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Silk sarong weaving supports island folk

Silk sarong weaving supports island folk

H undreds of looms pro duce a great sound as thousands of silk threads are weaved

into sarongs.

The "silk villages" of Kbal Khos and Lvai lie in the center

of Mekong Island in the Muk Kompol district of Kandal province, about 15 km

north west of Phnom Penh.

The head of Lvai village explained that 80

percent of the 3,000 families in both villages worked in silk

production.

"I am proud that our people have been doing this for a long

time," said Kim Len Hong. "Even if they only make enough money to

live."

Mekong Island has no agriculture and so silk has become the main

trade for most people.

The beautiful coastline is enough to attract

tourists but they are also interested in seeing the weavers at work.

Kim

says there is no official training, people learn from their parents.

It

is mainly women who make the silk. It is sold to traders who take it to markets

in Phnom Penh and throughout the country.

Traders will sometimes buy all

the silk produced at one time by the villages and will often import raw silk

thread from Vietnam and from other parts of the country.

Cambodian

sarongs have a reputation for good quality and are said to be better than ones

from Thailand, Laos and Vietnam.

Price depends on quality and average

between $20-30 per piece. But special ones can fetch up to $600.

A

traditional style of silk is the jewel sarong woven with thread dyed in a rich

creation of natural colors such as blue, green, violet, red and gold, usually

made from plants.

The glowing effect comes from the dyeing methods. Each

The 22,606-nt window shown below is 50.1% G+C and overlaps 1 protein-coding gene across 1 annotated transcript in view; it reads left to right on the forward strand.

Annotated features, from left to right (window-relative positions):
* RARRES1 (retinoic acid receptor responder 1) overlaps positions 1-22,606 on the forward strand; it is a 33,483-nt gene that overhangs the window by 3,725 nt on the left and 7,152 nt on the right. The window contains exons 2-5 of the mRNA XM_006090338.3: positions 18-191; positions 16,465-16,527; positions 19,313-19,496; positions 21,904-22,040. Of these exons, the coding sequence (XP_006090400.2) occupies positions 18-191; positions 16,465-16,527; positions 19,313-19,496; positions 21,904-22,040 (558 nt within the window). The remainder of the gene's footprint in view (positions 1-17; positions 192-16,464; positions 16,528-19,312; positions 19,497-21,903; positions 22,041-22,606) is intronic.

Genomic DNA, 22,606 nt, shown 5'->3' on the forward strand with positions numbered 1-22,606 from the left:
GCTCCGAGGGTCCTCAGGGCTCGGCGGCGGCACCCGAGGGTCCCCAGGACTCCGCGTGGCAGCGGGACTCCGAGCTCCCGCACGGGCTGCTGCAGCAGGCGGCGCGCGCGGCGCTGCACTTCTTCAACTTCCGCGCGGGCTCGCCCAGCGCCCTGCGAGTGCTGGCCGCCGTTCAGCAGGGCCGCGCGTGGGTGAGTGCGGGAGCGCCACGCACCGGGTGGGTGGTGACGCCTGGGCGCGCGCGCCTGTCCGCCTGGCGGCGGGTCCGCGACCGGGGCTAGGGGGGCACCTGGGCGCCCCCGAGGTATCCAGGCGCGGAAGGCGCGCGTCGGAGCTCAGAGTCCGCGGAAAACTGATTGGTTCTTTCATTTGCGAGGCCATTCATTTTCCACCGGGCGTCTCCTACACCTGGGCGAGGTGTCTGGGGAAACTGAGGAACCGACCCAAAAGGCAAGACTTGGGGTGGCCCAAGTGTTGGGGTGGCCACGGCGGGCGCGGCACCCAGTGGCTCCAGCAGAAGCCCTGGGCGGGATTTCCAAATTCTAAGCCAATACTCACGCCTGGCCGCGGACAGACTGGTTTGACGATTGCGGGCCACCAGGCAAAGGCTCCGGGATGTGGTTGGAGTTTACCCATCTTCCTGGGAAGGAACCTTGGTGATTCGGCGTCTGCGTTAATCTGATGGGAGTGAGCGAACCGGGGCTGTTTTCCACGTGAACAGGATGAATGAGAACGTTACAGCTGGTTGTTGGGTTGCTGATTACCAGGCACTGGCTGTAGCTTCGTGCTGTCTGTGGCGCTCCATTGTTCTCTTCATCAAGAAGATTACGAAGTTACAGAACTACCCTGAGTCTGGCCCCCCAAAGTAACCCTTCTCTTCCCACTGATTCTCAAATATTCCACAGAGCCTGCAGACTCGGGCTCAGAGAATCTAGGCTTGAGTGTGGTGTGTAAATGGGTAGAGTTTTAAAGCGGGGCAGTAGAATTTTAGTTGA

color is added in accordance with the pattern of the sarong.

The silk is

remounted each time in a process which may be repeated up to five times

depending on the sarong's design.

The loom is then strung lengthwise with

a base color silk and the dyed threads are woven across.

One weaver, Sok

Mach, said she and her family started their small scale business in 1980. She

was taught to weave as a child.

"There is no teaching of the techniques

or training in the skill by others," she said.

"But every youngster

knows how to do it and they learn difficult patterns from their mothers and

elders."

Sok explained the makers have to be patient and careful with the

silk otherwise it was easy to make "trouble" for yourself.

Sok earns only

two to three chis of gold ($90-130) for three to four months

work.

"Business is growing but it depends on how much we work," she

said.

Sarongs are produced in sets consisting of 30 to 60 pieces ranging

in size from 90cm to 1.7m.

Some weavers are hired directly by traders

from markets who do not have enough money to set up their own businesses.

Traders provide raw material and some equipment. Sok complained the weavers did

not make much profit and were always working hard.

She said the market

sellers were indifferent to the weavers and made an easy profit.

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